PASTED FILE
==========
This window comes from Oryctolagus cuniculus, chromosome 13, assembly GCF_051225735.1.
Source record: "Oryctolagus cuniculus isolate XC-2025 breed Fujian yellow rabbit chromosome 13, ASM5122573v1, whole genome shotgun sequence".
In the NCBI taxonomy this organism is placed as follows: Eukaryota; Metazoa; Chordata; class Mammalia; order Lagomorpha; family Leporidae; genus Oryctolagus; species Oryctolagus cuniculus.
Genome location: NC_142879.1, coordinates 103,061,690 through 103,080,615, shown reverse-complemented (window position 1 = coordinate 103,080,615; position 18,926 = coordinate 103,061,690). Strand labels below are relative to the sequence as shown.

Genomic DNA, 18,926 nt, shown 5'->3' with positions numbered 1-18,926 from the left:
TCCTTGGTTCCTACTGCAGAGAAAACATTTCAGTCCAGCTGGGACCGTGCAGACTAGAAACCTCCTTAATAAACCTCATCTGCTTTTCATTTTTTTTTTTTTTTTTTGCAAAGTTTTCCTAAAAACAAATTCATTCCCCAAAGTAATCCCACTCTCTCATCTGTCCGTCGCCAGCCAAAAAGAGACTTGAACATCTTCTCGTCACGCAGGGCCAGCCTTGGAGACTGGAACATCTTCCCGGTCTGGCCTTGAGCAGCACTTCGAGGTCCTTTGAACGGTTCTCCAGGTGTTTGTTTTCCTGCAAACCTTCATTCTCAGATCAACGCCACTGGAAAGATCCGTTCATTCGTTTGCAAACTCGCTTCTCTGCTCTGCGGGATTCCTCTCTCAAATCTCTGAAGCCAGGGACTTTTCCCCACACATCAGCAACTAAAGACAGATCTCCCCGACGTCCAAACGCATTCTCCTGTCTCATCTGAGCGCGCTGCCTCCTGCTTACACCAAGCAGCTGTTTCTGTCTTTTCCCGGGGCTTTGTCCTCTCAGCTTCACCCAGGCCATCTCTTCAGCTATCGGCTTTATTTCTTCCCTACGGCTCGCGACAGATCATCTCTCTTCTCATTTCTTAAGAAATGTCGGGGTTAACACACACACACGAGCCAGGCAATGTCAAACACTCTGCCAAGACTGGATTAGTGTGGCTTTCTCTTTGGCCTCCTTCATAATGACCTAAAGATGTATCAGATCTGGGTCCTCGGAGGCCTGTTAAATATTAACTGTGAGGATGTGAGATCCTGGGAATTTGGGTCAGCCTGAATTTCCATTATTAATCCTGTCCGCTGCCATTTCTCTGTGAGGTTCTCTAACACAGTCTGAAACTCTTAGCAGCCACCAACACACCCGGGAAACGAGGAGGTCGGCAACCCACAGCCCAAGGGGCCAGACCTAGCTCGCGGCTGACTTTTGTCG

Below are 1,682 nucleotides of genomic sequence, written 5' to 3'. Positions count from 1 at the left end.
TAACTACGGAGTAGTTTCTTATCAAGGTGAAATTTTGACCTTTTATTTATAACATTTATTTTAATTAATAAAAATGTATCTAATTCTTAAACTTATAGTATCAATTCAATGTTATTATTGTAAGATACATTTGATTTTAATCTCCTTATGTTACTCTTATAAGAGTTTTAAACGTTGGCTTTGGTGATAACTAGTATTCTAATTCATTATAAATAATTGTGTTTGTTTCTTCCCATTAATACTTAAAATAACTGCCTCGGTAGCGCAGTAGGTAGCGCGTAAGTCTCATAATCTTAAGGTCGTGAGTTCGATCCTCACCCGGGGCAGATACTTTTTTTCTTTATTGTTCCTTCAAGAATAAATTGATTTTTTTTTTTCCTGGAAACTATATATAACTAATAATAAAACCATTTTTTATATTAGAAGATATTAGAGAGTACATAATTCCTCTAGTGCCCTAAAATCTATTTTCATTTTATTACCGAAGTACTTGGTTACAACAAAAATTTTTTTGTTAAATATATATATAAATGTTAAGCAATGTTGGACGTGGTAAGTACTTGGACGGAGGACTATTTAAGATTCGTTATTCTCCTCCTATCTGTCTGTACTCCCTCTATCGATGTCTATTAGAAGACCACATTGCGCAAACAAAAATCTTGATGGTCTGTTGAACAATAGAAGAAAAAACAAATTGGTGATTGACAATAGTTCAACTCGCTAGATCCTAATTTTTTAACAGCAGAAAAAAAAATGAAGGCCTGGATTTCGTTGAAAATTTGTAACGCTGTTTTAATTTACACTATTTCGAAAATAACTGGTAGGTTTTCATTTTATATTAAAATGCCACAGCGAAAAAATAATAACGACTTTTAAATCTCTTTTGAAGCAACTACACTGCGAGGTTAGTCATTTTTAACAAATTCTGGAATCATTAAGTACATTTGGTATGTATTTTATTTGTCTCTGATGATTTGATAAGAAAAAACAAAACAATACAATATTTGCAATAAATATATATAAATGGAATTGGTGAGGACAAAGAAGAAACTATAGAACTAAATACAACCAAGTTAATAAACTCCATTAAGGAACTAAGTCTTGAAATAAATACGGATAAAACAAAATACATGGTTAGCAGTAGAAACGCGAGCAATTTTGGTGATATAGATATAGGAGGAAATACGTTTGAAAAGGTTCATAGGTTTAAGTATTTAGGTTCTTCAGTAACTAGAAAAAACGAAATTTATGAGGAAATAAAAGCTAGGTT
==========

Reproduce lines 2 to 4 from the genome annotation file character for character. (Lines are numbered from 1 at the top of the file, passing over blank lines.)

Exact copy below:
Source record: "Oryctolagus cuniculus isolate XC-2025 breed Fujian yellow rabbit chromosome 13, ASM5122573v1, whole genome shotgun sequence".
In the NCBI taxonomy this organism is placed as follows: Eukaryota; Metazoa; Chordata; class Mammalia; order Lagomorpha; family Leporidae; genus Oryctolagus; species Oryctolagus cuniculus.
Genome location: NC_142879.1, coordinates 103,061,690 through 103,080,615, shown reverse-complemented (window position 1 = coordinate 103,080,615; position 18,926 = coordinate 103,061,690). Strand labels below are relative to the sequence as shown.